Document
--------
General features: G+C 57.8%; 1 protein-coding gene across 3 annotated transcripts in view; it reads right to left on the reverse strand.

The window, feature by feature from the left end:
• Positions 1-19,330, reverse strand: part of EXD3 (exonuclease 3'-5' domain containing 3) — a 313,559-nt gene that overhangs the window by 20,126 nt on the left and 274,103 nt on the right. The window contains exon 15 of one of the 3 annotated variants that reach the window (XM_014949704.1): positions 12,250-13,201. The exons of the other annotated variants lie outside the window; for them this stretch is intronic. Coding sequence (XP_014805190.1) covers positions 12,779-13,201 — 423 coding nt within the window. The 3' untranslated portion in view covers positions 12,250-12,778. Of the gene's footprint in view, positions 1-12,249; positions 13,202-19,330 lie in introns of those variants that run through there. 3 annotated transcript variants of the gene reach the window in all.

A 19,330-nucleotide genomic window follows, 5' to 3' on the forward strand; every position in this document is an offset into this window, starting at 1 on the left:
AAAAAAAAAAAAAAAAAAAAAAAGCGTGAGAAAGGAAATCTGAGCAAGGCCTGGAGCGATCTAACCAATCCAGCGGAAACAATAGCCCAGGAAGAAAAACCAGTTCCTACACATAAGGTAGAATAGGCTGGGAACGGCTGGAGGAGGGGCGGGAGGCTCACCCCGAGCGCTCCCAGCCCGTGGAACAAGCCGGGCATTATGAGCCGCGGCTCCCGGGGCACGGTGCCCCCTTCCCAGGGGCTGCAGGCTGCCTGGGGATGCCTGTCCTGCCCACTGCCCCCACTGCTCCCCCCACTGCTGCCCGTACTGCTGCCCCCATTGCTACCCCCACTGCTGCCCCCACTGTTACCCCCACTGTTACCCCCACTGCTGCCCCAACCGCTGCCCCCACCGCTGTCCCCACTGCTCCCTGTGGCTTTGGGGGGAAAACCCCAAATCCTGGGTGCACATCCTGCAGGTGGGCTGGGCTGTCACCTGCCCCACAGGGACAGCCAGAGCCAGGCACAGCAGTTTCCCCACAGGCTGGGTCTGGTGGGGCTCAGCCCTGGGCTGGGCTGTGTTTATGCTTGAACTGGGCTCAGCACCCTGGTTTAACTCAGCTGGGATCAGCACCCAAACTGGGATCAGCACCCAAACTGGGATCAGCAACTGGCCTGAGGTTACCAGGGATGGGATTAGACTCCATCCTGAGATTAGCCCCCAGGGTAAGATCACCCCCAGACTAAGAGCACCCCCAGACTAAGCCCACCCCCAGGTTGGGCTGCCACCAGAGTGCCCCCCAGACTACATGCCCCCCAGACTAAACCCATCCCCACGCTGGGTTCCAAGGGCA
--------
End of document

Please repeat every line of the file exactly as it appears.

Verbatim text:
General features: G+C 57.8%; 1 protein-coding gene across 3 annotated transcripts in view; it reads right to left on the reverse strand.

The window, feature by feature from the left end:
• Positions 1-19,330, reverse strand: part of EXD3 (exonuclease 3'-5' domain containing 3) — a 313,559-nt gene that overhangs the window by 20,126 nt on the left and 274,103 nt on the right. The window contains exon 15 of one of the 3 annotated variants that reach the window (XM_014949704.1): positions 12,250-13,201. The exons of the other annotated variants lie outside the window; for them this stretch is intronic. Coding sequence (XP_014805190.1) covers positions 12,779-13,201 — 423 coding nt within the window. The 3' untranslated portion in view covers positions 12,250-12,778. Of the gene's footprint in view, positions 1-12,249; positions 13,202-19,330 lie in introns of those variants that run through there. 3 annotated transcript variants of the gene reach the window in all.

A 19,330-nucleotide genomic window follows, 5' to 3' on the forward strand; every position in this document is an offset into this window, starting at 1 on the left:
AAAAAAAAAAAAAAAAAAAAAAAGCGTGAGAAAGGAAATCTGAGCAAGGCCTGGAGCGATCTAACCAATCCAGCGGAAACAATAGCCCAGGAAGAAAAACCAGTTCCTACACATAAGGTAGAATAGGCTGGGAACGGCTGGAGGAGGGGCGGGAGGCTCACCCCGAGCGCTCCCAGCCCGTGGAACAAGCCGGGCATTATGAGCCGCGGCTCCCGGGGCACGGTGCCCCCTTCCCAGGGGCTGCAGGCTGCCTGGGGATGCCTGTCCTGCCCACTGCCCCCACTGCTCCCCCCACTGCTGCCCGTACTGCTGCCCCCATTGCTACCCCCACTGCTGCCCCCACTGTTACCCCCACTGTTACCCCCACTGCTGCCCCAACCGCTGCCCCCACCGCTGTCCCCACTGCTCCCTGTGGCTTTGGGGGGAAAACCCCAAATCCTGGGTGCACATCCTGCAGGTGGGCTGGGCTGTCACCTGCCCCACAGGGACAGCCAGAGCCAGGCACAGCAGTTTCCCCACAGGCTGGGTCTGGTGGGGCTCAGCCCTGGGCTGGGCTGTGTTTATGCTTGAACTGGGCTCAGCACCCTGGTTTAACTCAGCTGGGATCAGCACCCAAACTGGGATCAGCACCCAAACTGGGATCAGCAACTGGCCTGAGGTTACCAGGGATGGGATTAGACTCCATCCTGAGATTAGCCCCCAGGGTAAGATCACCCCCAGACTAAGAGCACCCCCAGACTAAGCCCACCCCCAGGTTGGGCTGCCACCAGAGTGCCCCCCAGACTACATGCCCCCCAGACTAAACCCATCCCCACGCTGGGTTCCAAGGGCA